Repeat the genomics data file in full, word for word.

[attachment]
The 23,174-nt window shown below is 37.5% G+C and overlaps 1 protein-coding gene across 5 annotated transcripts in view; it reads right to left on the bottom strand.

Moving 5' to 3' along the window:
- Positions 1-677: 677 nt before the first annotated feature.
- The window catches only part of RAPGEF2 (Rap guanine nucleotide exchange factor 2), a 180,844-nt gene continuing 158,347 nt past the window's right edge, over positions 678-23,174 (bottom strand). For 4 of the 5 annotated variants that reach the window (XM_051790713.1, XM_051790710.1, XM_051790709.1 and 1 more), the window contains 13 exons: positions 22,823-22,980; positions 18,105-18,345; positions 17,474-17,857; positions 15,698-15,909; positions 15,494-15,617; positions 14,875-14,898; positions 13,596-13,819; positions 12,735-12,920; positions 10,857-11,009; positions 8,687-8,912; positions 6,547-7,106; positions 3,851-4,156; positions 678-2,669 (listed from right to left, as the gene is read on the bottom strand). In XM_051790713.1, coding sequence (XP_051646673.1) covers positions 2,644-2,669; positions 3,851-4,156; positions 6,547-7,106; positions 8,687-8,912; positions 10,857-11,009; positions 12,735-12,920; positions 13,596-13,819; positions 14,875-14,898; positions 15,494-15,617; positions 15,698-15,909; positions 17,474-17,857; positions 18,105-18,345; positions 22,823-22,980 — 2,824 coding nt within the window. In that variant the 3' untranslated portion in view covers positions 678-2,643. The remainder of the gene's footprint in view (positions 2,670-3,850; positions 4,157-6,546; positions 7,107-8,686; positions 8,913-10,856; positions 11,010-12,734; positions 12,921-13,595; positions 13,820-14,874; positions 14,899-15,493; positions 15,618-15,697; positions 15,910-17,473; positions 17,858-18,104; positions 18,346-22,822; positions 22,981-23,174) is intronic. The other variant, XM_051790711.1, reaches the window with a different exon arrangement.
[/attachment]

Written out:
The 23,174-nt window shown below is 37.5% G+C and overlaps 1 protein-coding gene across 5 annotated transcripts in view; it reads right to left on the bottom strand.

Moving 5' to 3' along the window:
- Positions 1-677: 677 nt before the first annotated feature.
- The window catches only part of RAPGEF2 (Rap guanine nucleotide exchange factor 2), a 180,844-nt gene continuing 158,347 nt past the window's right edge, over positions 678-23,174 (bottom strand). For 4 of the 5 annotated variants that reach the window (XM_051790713.1, XM_051790710.1, XM_051790709.1 and 1 more), the window contains 13 exons: positions 22,823-22,980; positions 18,105-18,345; positions 17,474-17,857; positions 15,698-15,909; positions 15,494-15,617; positions 14,875-14,898; positions 13,596-13,819; positions 12,735-12,920; positions 10,857-11,009; positions 8,687-8,912; positions 6,547-7,106; positions 3,851-4,156; positions 678-2,669 (listed from right to left, as the gene is read on the bottom strand). In XM_051790713.1, coding sequence (XP_051646673.1) covers positions 2,644-2,669; positions 3,851-4,156; positions 6,547-7,106; positions 8,687-8,912; positions 10,857-11,009; positions 12,735-12,920; positions 13,596-13,819; positions 14,875-14,898; positions 15,494-15,617; positions 15,698-15,909; positions 17,474-17,857; positions 18,105-18,345; positions 22,823-22,980 — 2,824 coding nt within the window. In that variant the 3' untranslated portion in view covers positions 678-2,643. The remainder of the gene's footprint in view (positions 2,670-3,850; positions 4,157-6,546; positions 7,107-8,686; positions 8,913-10,856; positions 11,010-12,734; positions 12,921-13,595; positions 13,820-14,874; positions 14,899-15,493; positions 15,618-15,697; positions 15,910-17,473; positions 17,858-18,104; positions 18,346-22,822; positions 22,981-23,174) is intronic. The other variant, XM_051790711.1, reaches the window with a different exon arrangement.